Rhodes et al v. MCIC, Inc et al
MEMORANDUM OPINION. Signed by Judge James K. Bredar on 3/7/2017. (kw2s, Deputy Clerk)
IN THE UNITED STATES DISTRICT COURT
FOR THE DISTRICT OF MARYLAND
as Surviving Spouse and Personal
Representative of the Estate of
Earl J. Rhodes, deceased, et al.,
CIVIL NO. JKB-16-2459
MCIC, INC., et al.,
Pending before the Court is Plaintiffs’ Motion to Remand or, in the Alternative, Motion
to Dismiss Without Prejudice. (ECF No. 443.) No response was filed to the motion and it is ripe
for decision. No hearing is necessary. Local Rule 105.6 (D. Md. 2016). The motion will be
In an earlier ruling, the Court concluded this case was properly removed by Defendant
Crane Co. from state court pursuant to the “federal officer defense” embodied in 28 U.S.C.
§ 1442. (Mem. & Order 14, Sept. 29, 2016, ECF No. 187.) Further, the Court determined it also
possessed federal question jurisdiction over the cross-claims filed by other defendants against
Crane Co. (Id. 13-14.) Consequently, the exercise of supplemental jurisdiction under 28 U.S.C.
§ 1367 over the state law claims bound up with the federal officer defense claims was
appropriate. (Id. 11-12.) Accordingly, the Court denied Plaintiffs’ earlier motion for remand.
Since that time, Plaintiffs have voluntarily dismissed their claims against Crane Co. (ECF
Nos. 445, 446), and, concurrently with entry of the instant memorandum and accompanying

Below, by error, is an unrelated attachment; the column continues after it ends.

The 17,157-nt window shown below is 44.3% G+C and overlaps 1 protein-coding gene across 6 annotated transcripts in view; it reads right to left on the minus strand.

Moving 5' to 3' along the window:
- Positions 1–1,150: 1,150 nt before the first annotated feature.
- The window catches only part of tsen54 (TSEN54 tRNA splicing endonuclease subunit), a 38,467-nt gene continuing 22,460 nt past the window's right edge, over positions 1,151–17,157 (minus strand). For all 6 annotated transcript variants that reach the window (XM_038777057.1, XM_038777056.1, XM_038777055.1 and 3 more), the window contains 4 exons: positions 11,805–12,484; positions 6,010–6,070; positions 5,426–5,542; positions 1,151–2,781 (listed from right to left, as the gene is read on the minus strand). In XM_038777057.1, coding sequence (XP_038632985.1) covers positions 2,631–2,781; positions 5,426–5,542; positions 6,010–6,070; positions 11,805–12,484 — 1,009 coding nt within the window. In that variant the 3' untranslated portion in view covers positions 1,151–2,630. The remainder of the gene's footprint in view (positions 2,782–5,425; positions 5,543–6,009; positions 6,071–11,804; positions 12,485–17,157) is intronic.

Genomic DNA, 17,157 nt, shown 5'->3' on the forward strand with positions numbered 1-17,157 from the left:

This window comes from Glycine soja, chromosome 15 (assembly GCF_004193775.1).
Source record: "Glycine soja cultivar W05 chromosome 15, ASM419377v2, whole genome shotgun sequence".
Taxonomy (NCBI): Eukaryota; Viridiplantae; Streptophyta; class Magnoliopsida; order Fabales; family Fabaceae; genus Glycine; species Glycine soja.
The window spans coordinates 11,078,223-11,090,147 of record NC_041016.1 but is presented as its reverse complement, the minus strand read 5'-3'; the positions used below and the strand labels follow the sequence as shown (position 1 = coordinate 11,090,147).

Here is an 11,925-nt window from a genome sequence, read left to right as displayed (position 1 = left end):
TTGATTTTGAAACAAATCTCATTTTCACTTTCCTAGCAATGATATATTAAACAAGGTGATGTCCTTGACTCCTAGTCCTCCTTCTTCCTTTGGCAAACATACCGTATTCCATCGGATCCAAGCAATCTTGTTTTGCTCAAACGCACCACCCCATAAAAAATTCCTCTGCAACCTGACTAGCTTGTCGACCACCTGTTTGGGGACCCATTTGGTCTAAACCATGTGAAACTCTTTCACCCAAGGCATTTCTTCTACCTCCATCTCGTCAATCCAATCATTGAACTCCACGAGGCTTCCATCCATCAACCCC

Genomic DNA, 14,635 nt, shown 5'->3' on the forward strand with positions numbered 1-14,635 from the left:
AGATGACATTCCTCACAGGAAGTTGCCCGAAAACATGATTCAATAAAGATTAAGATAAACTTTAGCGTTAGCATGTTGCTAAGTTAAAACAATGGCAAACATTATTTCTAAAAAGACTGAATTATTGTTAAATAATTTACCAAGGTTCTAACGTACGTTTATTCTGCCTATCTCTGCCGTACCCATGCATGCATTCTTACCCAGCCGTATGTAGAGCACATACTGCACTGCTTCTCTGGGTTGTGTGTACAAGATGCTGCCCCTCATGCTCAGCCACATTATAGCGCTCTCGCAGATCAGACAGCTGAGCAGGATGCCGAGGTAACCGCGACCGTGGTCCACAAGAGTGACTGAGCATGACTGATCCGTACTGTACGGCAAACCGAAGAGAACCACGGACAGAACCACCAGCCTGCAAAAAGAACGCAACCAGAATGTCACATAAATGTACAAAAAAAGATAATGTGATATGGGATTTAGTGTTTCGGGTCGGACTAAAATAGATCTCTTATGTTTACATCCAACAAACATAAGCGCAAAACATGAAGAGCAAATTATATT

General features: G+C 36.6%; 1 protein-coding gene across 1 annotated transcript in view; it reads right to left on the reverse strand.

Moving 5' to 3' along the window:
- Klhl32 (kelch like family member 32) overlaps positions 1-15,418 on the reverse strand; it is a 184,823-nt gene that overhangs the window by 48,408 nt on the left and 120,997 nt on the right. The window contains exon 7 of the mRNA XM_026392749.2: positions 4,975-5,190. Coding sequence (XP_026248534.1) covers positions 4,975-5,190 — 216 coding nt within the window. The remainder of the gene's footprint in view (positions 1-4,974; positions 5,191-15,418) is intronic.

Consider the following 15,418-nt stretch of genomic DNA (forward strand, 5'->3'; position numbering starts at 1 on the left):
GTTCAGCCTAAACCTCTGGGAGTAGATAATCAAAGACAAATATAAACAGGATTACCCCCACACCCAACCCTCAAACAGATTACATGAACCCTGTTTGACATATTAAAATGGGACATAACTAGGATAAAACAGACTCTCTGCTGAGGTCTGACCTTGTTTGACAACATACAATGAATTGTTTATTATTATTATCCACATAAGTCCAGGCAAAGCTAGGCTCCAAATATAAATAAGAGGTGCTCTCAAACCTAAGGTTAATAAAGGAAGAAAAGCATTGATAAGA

order, the Court is granting Crane Co.’s unopposed motion for summary judgment as to all
cross-claims and third-party claims against it (ECF No. 449). Because no other defendant has
claimed a federal officer defense, the case no longer presents federal claims. Even so, and
contrary to Plaintiffs’ argument (Mot. Remand ¶ 9), the Court does not lack subject-matter
jurisdiction. The Court still retains subject-matter jurisdiction over the case. See Carlsbad
Tech., Inc. v. HIF Bio, Inc., 556 U.S. 635, 640 (2009) (“Upon dismissal of the federal claim, the
District Court retained its statutory supplemental jurisdiction over the state-law claims.”);
Porsche Cars North America, Inc. v. Porsche.Net, 302 F.3d 248, 256 (4th Cir. 2002) (“although
federal courts lack subject-matter jurisdiction over a case involving only state-law claims in the
absence of diversity jurisdiction, a court may retain supplemental jurisdiction over purely statelaw claims after resolving a claim that initially gave it subject-matter jurisdiction over the case”).
Nevertheless, it is appropriate for the Court to exercise its discretion under 28 U.S.C.
§ 1367(c)(3) to remand the remaining state-law claims because all claims within the Court’s
original jurisdiction have been resolved. A separate order of remand follows.
DATED this 7th day of March, 2017.
BY THE COURT:
James K. Bredar
United States District Judge
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